Iraq to ask US for exemptions on some Iran sanctions

Iraq's Prime Minister Haider Al-Abadi has been caught in the crossfire of the US sanctions on Iran. (AP)
Updated 22 August 2018
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Iraq to ask US for exemptions on some Iran sanctions

BAGHDAD: Iraq’s economy is so closely linked to Iran that Baghdad is going to ask Washington for permission to ignore some US sanctions on its neighbor, Iraqi government and central bank officials said.

US President Donald Trump withdrew the US from an international deal aimed at limiting Iran’s nuclear program earlier this year and reimposed trade sanctions.

Washington has said there will be consequences for countries that do not respect the sanctions.

Baghdad is in a difficult position. Iraq imports crucial supplies from ally Iran, but its other major ally is the US, which provides security 
assistance and training.

The request would mark an 
important change in political tactics for Iraqi Prime Minister Haider Al-Abadi. He initially said Baghdad would respect all the US sanctions, but faced heavy criticism from rivals.

The officials told Reuters a delegation will travel to Washington to ask for exemptions in applying the sanctions. They did not say when that trip would take place.

“The government plans to ask Washington for a waiver. It’s going to happen soon,” one central bank 
official said.

An official in Abadi’s office declined to comment. An official in the US State Department said it was discussing Iran policy with its partners around the world.

“We have given the same message to all countries around the world that the President has said, the United States is fully committed to enforcing all of our sanctions,” the official said.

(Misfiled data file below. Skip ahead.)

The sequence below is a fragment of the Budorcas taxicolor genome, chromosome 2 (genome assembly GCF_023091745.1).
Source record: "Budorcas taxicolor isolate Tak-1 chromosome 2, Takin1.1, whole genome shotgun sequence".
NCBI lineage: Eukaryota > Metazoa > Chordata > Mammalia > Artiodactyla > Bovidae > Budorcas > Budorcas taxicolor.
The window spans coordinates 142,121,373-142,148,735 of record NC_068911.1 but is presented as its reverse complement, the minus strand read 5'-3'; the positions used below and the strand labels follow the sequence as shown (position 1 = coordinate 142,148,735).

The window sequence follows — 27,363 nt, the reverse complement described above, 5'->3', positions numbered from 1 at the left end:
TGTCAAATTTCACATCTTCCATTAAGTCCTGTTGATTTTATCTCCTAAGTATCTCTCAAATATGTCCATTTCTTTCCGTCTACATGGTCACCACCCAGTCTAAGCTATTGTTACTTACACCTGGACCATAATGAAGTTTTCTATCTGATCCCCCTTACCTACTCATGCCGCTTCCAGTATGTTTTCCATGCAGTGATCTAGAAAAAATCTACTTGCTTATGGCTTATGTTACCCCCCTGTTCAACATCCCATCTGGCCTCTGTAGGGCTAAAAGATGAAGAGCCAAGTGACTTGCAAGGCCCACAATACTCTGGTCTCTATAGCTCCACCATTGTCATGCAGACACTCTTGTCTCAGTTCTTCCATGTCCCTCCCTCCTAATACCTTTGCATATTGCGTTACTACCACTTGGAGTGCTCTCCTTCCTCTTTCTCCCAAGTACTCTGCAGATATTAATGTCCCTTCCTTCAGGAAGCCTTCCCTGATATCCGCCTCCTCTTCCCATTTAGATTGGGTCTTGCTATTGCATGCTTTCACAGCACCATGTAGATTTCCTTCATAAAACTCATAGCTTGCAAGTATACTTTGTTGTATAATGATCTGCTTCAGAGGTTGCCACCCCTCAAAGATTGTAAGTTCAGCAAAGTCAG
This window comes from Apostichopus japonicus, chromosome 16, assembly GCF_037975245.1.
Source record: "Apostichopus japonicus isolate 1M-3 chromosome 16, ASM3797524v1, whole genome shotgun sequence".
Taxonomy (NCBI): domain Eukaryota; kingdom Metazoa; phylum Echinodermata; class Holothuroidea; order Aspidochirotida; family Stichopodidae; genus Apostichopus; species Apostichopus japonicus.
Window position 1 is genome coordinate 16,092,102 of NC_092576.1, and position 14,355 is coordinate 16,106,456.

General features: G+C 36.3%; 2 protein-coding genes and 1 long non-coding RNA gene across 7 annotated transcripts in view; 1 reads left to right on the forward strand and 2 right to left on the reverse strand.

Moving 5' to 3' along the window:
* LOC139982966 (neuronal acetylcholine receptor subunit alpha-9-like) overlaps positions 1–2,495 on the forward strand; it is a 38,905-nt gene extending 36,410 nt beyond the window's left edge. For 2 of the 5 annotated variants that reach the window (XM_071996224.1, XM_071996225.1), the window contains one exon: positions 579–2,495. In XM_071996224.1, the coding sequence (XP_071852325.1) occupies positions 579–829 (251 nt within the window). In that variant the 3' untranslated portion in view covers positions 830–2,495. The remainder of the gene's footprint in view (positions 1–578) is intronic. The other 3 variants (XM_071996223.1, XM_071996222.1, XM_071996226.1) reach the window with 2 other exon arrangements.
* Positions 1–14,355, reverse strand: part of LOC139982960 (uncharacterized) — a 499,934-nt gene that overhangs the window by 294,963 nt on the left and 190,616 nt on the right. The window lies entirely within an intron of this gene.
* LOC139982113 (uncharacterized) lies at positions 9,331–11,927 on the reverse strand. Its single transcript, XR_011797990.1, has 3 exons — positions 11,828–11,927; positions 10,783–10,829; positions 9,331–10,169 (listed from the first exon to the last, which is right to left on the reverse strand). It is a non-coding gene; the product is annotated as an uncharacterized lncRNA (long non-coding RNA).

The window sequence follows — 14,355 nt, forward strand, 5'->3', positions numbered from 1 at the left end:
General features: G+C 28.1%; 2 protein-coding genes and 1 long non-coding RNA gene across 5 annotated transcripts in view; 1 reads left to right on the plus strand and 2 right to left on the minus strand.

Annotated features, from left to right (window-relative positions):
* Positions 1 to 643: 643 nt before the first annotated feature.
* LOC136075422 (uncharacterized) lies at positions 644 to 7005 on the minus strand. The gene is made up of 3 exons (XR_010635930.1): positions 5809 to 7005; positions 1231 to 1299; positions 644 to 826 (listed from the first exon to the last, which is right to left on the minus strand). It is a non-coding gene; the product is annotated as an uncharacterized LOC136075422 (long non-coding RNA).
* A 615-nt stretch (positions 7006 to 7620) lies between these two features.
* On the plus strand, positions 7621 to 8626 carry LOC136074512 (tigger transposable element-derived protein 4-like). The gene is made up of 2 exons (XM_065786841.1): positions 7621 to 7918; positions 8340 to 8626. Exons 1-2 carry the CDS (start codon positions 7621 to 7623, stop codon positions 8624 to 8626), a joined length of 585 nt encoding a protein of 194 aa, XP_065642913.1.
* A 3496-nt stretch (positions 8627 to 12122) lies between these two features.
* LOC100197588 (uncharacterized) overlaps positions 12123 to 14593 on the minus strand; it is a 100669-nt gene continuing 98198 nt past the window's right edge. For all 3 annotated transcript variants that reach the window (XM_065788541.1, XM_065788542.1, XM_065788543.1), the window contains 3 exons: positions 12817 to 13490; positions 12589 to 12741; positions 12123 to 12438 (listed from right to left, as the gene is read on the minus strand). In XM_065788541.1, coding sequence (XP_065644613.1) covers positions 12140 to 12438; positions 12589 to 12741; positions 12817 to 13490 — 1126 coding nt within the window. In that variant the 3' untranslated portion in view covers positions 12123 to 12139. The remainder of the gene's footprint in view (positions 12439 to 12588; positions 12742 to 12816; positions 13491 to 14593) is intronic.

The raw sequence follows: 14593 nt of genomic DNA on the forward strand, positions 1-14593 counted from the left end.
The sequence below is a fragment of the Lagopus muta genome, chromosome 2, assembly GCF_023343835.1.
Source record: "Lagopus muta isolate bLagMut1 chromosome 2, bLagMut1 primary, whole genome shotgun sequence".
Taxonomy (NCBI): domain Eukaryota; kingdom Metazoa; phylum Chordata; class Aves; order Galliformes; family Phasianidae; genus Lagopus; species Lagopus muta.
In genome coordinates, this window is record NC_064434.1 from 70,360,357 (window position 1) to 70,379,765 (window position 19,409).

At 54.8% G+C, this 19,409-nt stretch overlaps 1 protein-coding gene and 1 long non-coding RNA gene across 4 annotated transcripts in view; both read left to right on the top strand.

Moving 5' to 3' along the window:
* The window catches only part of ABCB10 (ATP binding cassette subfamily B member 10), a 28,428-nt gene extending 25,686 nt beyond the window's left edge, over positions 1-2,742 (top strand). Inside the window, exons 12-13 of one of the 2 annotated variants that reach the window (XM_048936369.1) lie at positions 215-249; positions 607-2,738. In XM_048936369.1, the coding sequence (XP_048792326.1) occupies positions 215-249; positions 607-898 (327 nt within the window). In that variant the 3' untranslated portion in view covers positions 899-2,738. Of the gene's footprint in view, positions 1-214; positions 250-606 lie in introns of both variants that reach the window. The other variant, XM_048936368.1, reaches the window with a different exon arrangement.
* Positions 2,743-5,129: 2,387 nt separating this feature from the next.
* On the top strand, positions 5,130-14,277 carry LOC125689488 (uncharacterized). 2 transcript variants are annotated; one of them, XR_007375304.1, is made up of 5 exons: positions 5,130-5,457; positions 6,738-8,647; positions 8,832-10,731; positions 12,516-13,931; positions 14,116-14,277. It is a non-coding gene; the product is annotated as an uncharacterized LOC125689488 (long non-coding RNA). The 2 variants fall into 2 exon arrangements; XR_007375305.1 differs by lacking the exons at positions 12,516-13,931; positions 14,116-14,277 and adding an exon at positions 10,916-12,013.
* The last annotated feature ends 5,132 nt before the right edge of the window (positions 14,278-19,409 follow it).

“Iraq is a friend and important partner of the US and we are committed to ensuring Iraqi stability and prosperity.”

Iraqi officials fear shortages of key items if Baghdad complies with all the sanctions, which could lead to political turmoil at a delicate time in Iraqi politics.

Iraq imports a wide range of goods from Iran including food, agricultural products, home appliances, air conditioners and spare car parts. The goods element of Iranian imports to Iraq was about $6 billion for the 12 months to March 2018, about 15 percent of Iraq’s total imports for 2017.

Energy contracts between the two countries contributed to a volume of trade of $12 billion last year.

The officials said they were asking each ministry to put together a list of imports that are essential for Iraq’s economy. Those items will make up the request for exemptions.

The US sanctions that came into 
effect earlier this month target Iran’s trade in gold and other precious metals, its purchases of US dollars and its car industry. Other sanctions will come into force in November.

 


BAE warns of risk from German stance on Saudi arms

Updated 5 min 30 sec ago
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BAE warns of risk from German stance on Saudi arms

  • BAE makes 14 percent of its annual sales from selling Typhoons and other arms to Saudi Arabia
  • Germany is part of the consortium that builds the Eurofighter Typhoon, a fighter jet that BAE has sold to Saudi Arabia

LONDON: Leading British defense contractor BAE Systems said German moves to block exports to Saudi Arabia could damage its major deals with the country and weigh on its financial performance.
BAE said that it was reliant on the approval of export licenses by a number of governments to continue supplies to Saudi Arabia.
“The position on export licensing currently adopted by the German government may affect the group’s ability to provide the required capability to the Kingdom,” it said in its annual financial results on Thursday, adding it was working with British authorities to minimize the risk.
Germany is part of the consortium that builds the Eurofighter Typhoon, a fighter jet that BAE has sold to Saudi Arabia, through Airbus and MTU Aero Engines.
Germany’s government is trying to halt weapons exports to Saudi Arabia after the killing of Saudi journalist Jamal Khashoggi last October but Britain has urged the country to exempt big defense projects or face damage to its commercial credibility.
BAE makes 14 percent of its annual sales from selling Typhoons and other arms to Saudi Arabia. “The issue of German licenses is a political issue and as such requires it to be resolved at the political level ... To date, the impact has been minimal, but over time, it could become more difficult,” Chief Executive Charles Woodburn said.